Improving the nation’s education system, providing assistance to the poor, and improving the nation’s health top a long list of public policy issues that Americans say the government is spending too little on, while almost half of Americans say the government is overspending on foreign aid.
This collaborative analysis by The AP-NORC Center and the GSS staff using the 2018 General Social Survey reveals that few Americans are satisfied with the amount of money the government is devoting to a wide range of public policy issues—from local and other domestic issues such as assistance to the poor, dealing with drug addiction, and mass transportation, to global issues such as foreign aid and space exploration.
The General Social Survey (GSS) has been asking Americans their views on the government’s spending on key issues of the day since 1973. For some spending priorities, such as spending on parks and recreation and scientific research, attitudes have remained relatively stable over time. For others, such as military spending, there have been large shifts in attitudes over the past 40 years. Still others, such as improving the conditions of blacks and fighting drug addiction, have seen significant shifts in attitudes in recent years.
Three-quarters say the government is spending too little on education in the U.S., and 7 in 10 say the government is spending too little on assistance to the poor, improving the nation’s health, and dealing with drug addiction. Parks and recreation is the only spending category that a majority of Americans, 58 percent, are satisfied with.
Since 1973, more than half of Americans have said that the United States is spending too little on health and improving and protecting the nation’s health. The percentage peaked in 2004, when 77 percent of Americans said we’re spending too little, and then steadily declined to 56 percent in 2014. Since 2014, the percentage of Americans who say we’re spending too little has been on the rise, climbing to 62 percent in 2016 and 70 percent in 2018.
Attitudes about spending to combat drug addiction peaked in 1989, when 70 percent said the government spends too little. After nearly two decades of stable opinions, the percentage who say we’re spending too little has been steadily increasing from 53 percent in 2012 to 69 percent in 2018.
Attitudes about spending to improve the conditions of blacks have remained relatively stable until recently. On average, from 1973-2014, 31 percent of Americans said that we’re spending too little on improving the conditions of blacks in the United States. In 2016, that number jumped 16 percentage points to 47 percent. In 2018, for the first time, a majority of Americans say we’re spending too little on improving the conditions of blacks.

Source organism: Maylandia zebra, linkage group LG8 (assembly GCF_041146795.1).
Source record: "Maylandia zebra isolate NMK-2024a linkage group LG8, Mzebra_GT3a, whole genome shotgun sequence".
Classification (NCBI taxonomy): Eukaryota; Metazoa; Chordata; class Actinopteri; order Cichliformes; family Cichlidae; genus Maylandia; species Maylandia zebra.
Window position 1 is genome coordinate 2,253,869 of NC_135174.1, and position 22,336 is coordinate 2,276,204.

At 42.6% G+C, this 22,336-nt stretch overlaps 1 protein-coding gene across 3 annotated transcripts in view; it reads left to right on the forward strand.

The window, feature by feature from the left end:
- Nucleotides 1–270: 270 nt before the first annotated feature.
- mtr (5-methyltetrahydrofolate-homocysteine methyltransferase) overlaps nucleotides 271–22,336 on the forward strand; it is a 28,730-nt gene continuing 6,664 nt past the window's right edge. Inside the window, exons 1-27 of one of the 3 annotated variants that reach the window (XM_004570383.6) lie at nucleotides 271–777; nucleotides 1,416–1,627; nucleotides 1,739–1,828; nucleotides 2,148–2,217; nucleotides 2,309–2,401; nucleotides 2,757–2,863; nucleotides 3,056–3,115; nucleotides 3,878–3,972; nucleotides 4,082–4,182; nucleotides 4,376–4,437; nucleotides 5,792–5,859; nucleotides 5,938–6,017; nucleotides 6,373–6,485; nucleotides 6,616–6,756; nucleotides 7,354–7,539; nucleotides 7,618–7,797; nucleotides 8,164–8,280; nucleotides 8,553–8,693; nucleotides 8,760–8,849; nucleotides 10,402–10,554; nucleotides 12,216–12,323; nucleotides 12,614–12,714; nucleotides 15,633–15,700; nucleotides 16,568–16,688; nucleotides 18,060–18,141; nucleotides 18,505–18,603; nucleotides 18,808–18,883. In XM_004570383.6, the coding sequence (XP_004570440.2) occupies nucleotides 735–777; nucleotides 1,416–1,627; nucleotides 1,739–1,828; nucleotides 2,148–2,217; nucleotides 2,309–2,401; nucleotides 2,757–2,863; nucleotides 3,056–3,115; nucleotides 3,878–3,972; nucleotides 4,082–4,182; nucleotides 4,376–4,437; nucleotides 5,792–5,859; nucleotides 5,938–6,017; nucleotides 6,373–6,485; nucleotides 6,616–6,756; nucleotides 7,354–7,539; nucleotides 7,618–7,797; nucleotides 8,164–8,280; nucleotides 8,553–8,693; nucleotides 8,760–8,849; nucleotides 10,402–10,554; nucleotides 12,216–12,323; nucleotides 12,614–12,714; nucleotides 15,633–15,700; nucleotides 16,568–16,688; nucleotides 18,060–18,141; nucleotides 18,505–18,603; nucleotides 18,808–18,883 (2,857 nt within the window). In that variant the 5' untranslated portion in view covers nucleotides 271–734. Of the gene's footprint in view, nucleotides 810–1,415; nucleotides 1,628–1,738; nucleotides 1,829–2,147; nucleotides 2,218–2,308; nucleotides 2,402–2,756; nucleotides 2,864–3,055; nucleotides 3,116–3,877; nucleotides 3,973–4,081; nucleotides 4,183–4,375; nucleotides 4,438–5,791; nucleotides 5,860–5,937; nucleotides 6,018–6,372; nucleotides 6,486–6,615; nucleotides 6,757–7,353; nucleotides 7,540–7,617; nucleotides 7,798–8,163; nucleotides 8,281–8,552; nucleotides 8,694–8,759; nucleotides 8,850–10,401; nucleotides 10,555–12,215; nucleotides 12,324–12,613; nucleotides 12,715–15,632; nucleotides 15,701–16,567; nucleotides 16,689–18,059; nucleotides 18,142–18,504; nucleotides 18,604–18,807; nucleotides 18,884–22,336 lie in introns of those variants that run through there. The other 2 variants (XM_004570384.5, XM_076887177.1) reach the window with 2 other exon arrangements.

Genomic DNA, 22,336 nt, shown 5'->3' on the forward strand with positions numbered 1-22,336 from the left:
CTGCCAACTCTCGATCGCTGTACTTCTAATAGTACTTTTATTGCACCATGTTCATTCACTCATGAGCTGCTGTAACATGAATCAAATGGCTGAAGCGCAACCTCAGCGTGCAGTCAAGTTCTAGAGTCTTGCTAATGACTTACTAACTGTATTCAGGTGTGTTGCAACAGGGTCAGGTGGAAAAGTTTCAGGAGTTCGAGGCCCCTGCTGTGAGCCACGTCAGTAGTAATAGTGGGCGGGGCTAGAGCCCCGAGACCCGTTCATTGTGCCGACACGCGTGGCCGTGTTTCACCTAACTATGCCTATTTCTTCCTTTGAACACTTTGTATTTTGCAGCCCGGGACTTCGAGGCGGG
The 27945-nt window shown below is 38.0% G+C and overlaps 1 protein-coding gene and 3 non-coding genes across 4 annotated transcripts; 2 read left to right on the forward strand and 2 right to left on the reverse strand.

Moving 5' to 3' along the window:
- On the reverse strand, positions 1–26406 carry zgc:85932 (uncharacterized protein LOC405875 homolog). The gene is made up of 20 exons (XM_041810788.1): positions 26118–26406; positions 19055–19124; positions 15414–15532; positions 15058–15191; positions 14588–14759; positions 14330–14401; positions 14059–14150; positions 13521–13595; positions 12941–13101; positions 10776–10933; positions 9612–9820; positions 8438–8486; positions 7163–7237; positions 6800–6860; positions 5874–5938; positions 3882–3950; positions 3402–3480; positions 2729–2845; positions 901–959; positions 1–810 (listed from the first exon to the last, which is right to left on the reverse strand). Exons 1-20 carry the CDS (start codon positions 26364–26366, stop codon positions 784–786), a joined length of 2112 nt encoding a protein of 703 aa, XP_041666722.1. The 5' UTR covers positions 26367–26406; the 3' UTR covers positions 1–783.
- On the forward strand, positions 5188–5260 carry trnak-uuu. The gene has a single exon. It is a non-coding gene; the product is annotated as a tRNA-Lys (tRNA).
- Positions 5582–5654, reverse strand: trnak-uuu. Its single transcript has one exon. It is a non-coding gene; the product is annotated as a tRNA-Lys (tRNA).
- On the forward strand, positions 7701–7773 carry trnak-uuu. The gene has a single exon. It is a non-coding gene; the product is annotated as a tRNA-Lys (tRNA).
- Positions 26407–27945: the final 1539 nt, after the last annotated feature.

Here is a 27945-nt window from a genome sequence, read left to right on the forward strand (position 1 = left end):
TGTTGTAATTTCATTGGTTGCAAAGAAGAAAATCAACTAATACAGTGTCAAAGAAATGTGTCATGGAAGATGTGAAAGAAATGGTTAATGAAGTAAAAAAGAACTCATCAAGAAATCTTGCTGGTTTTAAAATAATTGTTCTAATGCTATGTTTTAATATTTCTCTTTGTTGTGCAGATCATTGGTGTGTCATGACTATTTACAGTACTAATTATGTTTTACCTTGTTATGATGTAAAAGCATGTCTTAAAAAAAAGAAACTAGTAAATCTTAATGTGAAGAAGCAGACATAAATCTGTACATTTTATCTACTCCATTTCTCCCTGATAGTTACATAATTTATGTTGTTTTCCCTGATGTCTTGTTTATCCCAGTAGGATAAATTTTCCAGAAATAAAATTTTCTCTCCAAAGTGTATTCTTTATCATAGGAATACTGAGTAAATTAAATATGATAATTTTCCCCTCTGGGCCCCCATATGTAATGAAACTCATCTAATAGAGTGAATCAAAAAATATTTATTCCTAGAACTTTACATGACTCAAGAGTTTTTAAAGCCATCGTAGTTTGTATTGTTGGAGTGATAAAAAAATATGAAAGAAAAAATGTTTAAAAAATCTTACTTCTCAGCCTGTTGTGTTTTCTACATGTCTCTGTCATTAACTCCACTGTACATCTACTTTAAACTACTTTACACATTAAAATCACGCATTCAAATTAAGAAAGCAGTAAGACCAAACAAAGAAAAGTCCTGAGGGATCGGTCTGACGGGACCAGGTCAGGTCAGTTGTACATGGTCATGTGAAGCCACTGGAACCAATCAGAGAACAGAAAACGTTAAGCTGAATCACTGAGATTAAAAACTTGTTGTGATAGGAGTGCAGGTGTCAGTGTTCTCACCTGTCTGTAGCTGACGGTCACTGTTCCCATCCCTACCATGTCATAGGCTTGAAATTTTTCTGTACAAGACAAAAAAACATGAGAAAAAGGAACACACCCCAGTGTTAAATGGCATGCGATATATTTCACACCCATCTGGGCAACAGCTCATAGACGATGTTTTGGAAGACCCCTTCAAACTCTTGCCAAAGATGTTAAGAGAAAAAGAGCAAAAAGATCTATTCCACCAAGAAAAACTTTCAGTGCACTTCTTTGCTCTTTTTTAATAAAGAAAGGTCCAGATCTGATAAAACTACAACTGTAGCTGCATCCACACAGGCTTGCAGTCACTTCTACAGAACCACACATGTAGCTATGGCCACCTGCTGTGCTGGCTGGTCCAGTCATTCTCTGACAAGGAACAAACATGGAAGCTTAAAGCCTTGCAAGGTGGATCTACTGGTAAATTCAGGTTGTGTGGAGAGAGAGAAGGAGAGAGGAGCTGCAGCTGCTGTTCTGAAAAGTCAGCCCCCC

Attitudes toward military spending have shifted over the past 45 years. A majority of Americans said that the United States spent too little on the military in only one year, 1980. The year the Gulf War ended, 1991, was the only year a majority of Americans said that military spending was about right. In 2018, Americans are more likely to say spending is about right, though the percent of Americans who say we’re spending too little declined 8 percentage points from 37 in 2016 to 29 percent in 2018.
Partisanship affects attitudes toward government spending for most issues in predictable ways—Democrats believe we’re spending too little while Republicans say we’re spending too much. One area where Democrats and Republicans tend to agree is on government spending on infrastructure. In 2018, 53 percent of Democrats, 56 percent of Republicans, and 45 percent of independents say the government is spending too little on highways and bridges.
General Social Survey Description:
The General Social Survey (GSS) is administered by NORC at the University of Chicago, primarily using in-person interviewing. The GSS started in 1972 and completed its 32nd round in 2018. For the last 40 years, the GSS has been monitoring societal change and the growing complexity of American society. The GSS is the largest project funded by the Sociology Program of the National Science Foundation. The typical sample size was 1,500 prior to 1994, but increased to 2,700-3,000 until 2008 and then decreased to 2,000-2,500 for the most recent surveys. Resulting margins of error are between +/- 3.1 for the smaller sample sizes and +/- 2.2 percentage points for the larger sample sizes at the 95 percent confidence level. The GSS 1972-2018 Cumulative File was utilized to produce the statistics presented.